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West view of the large temple mound at the Pine Tree Mound site. Inset painting of Caddo chinesi by Reeda Peel.

 

In the summer of 1542, the several hundred people making up the Hernando De Soto expedition entered what is today the northeast corner of Texas after travelling more than three years across the southeastern U.S. De Soto had died a few months earlier, and Luis de Moscoso Alvarado was their new leader. Here, they met the first of several groups of Caddo and other Indians they would encounter before leaving Texas on their way back to the Mississippi River. They called this first Caddo group, who lived on the Red River near present-day Texarkana, Naguatex.

After a few days, they left the Red River and traveled south, probably on an ancient Indian trail known as the Hasinai Trace. One of the few written accounts of this expedition reports that:

    ...after marching three days [they] reached a town of four or five houses, belonging to the cacique of that miserable province, called Nissohone. It was a poorly populated region and had little maize. Two days later, the guides who were guiding the governor [de Moscoso Alvarado], if they had to go toward the west, guided them toward the east, and sometimes they went through dense forests, wandering off the road. The governor ordered them hanged from a tree, and an Indian woman, who had been captured at Nissohone, guided him, and he went back to look for the road.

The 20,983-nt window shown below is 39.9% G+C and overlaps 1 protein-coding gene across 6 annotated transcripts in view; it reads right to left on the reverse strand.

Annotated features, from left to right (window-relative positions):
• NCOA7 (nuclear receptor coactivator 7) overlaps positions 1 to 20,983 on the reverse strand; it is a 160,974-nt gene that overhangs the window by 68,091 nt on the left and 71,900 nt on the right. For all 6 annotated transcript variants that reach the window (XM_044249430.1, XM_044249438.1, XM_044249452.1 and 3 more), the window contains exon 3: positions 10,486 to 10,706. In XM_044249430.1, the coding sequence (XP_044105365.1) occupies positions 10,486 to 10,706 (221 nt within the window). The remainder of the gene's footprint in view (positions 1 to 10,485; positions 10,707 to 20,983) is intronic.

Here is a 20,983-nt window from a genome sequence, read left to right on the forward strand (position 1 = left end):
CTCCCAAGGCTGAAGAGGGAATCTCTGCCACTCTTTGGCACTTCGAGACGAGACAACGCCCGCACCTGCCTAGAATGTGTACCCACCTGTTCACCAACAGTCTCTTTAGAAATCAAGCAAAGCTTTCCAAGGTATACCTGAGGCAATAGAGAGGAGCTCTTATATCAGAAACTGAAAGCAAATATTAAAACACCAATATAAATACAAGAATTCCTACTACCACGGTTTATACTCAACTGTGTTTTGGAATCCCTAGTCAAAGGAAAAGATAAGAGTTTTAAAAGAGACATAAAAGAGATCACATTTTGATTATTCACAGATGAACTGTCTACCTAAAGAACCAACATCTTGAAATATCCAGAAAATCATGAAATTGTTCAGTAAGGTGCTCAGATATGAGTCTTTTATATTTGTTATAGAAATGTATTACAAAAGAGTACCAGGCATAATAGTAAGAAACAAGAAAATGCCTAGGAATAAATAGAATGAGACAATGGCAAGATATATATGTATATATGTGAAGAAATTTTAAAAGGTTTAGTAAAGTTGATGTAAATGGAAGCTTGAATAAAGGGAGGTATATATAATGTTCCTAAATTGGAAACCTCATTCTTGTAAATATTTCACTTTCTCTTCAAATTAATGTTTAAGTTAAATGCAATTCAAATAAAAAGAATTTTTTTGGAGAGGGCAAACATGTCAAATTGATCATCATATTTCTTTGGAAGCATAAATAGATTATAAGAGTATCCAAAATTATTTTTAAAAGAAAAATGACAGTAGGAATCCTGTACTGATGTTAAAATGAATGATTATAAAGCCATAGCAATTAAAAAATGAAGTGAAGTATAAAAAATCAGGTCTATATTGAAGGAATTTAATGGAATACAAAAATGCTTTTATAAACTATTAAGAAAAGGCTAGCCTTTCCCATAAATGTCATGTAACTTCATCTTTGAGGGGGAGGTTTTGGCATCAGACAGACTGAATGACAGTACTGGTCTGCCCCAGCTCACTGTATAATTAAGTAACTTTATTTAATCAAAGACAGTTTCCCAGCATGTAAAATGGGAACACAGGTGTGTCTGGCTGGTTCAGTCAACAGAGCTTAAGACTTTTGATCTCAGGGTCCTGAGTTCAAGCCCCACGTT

Two days later, he [de Moscoso Alvarado] reached another wretched land called Lacane. There he captured an Indian who said that the land of Nondacao was a very populous region and the houses are scattered about one from another as is customary in mountains, and that there was an abundance of maize. The cacique [of Nondacao] and his Indians came weeping like those of Naguatex, that being their custom in token of obedience. He made him [de Moscoso Alvarado, the governor] a gift of a great quantity of fish and offered to do as he should order. He took his leave of him and gave him a guide to the province of Soacatino.

Archeologists and historians have long thought that this group of Nondacao Caddo Indians lived somewhere in the Piney Woods along the middle Sabine River, near the cities of Longview and Marshall. The fact that a historic trail known as Trammel’s Trace ran through this area, following the old Hasinai Trace, is one reason for this. Another is that Pedro Vial, a French pathfinder, passed through the middle Sabine basin in 1788 when travelling from Santa Fe, New Mexico, to Natchitoches, Louisiana, and recorded a group called the Nadaco as living there in a village of 13–15 houses scattered over a distance of 3 leagues, or about 9 miles. Because Nondacao and Nadaco are historic variants of the same Caddo word, Nadaakuh, (meaning “the place of the bumblebee” or the people of that place), there is every reason to think that the people Pedro Vial met were the descendants of those who gave Luis de Moscoso Alvarado a feast of fish 246 years earlier.